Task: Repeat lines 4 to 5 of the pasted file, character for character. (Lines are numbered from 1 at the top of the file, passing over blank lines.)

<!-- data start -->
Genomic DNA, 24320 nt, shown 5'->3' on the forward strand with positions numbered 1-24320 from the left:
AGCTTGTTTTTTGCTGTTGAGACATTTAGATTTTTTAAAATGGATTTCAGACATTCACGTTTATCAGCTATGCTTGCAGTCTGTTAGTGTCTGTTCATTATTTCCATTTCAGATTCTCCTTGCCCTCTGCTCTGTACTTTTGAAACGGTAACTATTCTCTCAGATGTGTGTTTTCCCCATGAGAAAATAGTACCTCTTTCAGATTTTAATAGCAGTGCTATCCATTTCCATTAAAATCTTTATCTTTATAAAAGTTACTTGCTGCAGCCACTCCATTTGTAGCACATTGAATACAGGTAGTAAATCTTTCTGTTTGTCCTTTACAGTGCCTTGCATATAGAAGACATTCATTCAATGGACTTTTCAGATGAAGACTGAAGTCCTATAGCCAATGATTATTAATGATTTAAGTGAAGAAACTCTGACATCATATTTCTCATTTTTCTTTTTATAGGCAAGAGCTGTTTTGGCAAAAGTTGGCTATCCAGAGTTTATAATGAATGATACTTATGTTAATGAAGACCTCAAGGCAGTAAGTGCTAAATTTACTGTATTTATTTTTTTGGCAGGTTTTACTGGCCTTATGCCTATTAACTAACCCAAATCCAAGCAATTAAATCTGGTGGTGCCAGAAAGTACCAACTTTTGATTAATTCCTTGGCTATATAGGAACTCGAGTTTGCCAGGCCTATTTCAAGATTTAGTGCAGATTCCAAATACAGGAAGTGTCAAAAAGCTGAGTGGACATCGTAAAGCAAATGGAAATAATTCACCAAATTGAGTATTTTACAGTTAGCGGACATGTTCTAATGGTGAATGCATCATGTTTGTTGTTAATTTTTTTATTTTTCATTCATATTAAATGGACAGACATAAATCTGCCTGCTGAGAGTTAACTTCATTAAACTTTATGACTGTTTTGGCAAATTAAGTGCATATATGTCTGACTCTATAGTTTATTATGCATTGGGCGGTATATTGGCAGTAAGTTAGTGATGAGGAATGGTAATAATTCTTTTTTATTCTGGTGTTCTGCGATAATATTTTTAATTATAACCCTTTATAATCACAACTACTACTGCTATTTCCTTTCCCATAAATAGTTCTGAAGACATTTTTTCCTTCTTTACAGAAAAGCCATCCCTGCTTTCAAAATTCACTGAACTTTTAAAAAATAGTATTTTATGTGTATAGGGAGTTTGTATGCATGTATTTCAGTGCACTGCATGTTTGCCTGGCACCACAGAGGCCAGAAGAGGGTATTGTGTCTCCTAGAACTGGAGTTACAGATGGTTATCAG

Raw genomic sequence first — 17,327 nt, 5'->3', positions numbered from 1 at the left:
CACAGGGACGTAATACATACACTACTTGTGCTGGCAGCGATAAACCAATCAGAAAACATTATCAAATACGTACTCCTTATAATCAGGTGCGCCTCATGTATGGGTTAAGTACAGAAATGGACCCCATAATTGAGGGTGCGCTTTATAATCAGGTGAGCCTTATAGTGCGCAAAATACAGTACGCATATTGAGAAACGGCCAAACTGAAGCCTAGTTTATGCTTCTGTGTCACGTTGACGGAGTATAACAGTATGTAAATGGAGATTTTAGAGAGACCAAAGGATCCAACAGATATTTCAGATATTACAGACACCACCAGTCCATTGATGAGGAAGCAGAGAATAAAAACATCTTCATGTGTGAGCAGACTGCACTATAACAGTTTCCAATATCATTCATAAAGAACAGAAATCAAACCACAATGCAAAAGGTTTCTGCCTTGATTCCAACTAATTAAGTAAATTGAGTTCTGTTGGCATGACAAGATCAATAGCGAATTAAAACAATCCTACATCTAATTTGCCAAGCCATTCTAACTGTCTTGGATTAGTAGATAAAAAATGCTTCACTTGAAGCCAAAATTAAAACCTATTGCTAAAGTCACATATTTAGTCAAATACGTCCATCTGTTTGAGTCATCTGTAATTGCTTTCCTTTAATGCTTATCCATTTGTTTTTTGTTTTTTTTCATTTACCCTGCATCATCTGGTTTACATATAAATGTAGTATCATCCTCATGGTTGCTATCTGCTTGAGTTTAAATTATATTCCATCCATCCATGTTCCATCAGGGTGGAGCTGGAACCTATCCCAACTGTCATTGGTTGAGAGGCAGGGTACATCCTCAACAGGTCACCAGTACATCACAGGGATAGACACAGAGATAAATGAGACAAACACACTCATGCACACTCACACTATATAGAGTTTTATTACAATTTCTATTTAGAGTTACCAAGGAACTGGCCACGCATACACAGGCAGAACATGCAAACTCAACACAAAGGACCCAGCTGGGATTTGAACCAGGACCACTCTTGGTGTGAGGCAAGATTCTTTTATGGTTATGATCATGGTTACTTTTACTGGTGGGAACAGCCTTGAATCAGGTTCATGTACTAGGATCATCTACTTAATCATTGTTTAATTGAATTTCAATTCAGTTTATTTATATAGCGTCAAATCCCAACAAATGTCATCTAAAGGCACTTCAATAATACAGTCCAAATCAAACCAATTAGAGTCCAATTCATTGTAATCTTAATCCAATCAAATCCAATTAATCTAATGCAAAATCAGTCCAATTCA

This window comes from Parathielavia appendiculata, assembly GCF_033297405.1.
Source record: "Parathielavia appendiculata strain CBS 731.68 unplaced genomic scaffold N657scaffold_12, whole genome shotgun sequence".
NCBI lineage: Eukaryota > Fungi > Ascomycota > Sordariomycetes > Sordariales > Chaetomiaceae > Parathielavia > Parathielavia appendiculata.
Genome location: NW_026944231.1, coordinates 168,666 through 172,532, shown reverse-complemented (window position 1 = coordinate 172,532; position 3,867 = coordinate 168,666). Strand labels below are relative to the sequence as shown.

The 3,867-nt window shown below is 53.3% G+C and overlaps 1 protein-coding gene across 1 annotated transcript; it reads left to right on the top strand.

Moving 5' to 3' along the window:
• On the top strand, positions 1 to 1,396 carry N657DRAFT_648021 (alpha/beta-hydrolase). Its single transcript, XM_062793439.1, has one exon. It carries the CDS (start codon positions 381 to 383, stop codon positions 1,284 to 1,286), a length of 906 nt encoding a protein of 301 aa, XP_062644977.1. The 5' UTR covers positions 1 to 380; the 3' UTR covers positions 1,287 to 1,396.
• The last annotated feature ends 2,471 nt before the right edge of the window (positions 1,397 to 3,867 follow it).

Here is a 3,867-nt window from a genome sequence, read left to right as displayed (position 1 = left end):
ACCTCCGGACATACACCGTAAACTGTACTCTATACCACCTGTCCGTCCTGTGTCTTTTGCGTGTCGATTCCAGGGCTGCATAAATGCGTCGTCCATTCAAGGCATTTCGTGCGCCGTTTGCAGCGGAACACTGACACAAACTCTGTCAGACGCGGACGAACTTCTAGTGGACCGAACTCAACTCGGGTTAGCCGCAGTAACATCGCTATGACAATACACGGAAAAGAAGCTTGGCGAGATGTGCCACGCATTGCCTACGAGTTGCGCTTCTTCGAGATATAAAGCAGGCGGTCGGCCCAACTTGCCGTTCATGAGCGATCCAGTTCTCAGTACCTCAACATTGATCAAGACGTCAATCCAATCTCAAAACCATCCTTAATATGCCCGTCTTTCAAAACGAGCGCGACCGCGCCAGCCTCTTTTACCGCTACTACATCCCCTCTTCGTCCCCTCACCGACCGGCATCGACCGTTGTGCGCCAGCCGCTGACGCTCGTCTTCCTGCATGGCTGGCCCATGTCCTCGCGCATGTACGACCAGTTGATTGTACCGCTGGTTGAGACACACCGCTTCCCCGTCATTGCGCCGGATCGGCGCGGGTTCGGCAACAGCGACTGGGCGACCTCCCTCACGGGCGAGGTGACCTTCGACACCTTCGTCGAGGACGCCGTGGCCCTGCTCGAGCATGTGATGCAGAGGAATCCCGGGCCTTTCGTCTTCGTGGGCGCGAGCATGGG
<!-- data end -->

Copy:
CACAGGGACGTAATACATACACTACTTGTGCTGGCAGCGATAAACCAATCAGAAAACATTATCAAATACGTACTCCTTATAATCAGGTGCGCCTCATGTATGGGTTAAGTACAGAAATGGACCCCATAATTGAGGGTGCGCTTTATAATCAGGTGAGCCTTATAGTGCGCAAAATACAGTACGCATATTGAGAAACGGCCAAACTGAAGCCTAGTTTATGCTTCTGTGTCACGTTGACGGAGTATAACAGTATGTAAATGGAGATTTTAGAGAGACCAAAGGATCCAACAGATATTTCAGATATTACAGACACCACCAGTCCATTGATGAGGAAGCAGAGAATAAAAACATCTTCATGTGTGAGCAGACTGCACTATAACAGTTTCCAATATCATTCATAAAGAACAGAAATCAAACCACAATGCAAAAGGTTTCTGCCTTGATTCCAACTAATTAAGTAAATTGAGTTCTGTTGGCATGACAAGATCAATAGCGAATTAAAACAATCCTACATCTAATTTGCCAAGCCATTCTAACTGTCTTGGATTAGTAGATAAAAAATGCTTCACTTGAAGCCAAAATTAAAACCTATTGCTAAAGTCACATATTTAGTCAAATACGTCCATCTGTTTGAGTCATCTGTAATTGCTTTCCTTTAATGCTTATCCATTTGTTTTTTGTTTTTTTTCATTTACCCTGCATCATCTGGTTTACATATAAATGTAGTATCATCCTCATGGTTGCTATCTGCTTGAGTTTAAATTATATTCCATCCATCCATGTTCCATCAGGGTGGAGCTGGAACCTATCCCAACTGTCATTGGTTGAGAGGCAGGGTACATCCTCAACAGGTCACCAGTACATCACAGGGATAGACACAGAGATAAATGAGACAAACACACTCATGCACACTCACACTATATAGAGTTTTATTACAATTTCTATTTAGAGTTACCAAGGAACTGGCCACGCATACACAGGCAGAACATGCAAACTCAACACAAAGGACCCAGCTGGGATTTGAACCAGGACCACTCTTGGTGTGAGGCAAGATTCTTTTATGGTTATGATCATGGTTACTTTTACTGGTGGGAACAGCCTTGAATCAGGTTCATGTACTAGGATCATCTACTTAATCATTGTTTAATTGAATTTCAATTCAGTTTATTTATATAGCGTCAAATCCCAACAAATGTCATCTAAAGGCACTTCAATAATACAGTCCAAATCAAACCAATTAGAGTCCAATTCATTGTAATCTTAATCCAATCAAATCCAATTAATCTAATGCAAAATCAGTCCAATTCA

This window comes from Parathielavia appendiculata, assembly GCF_033297405.1.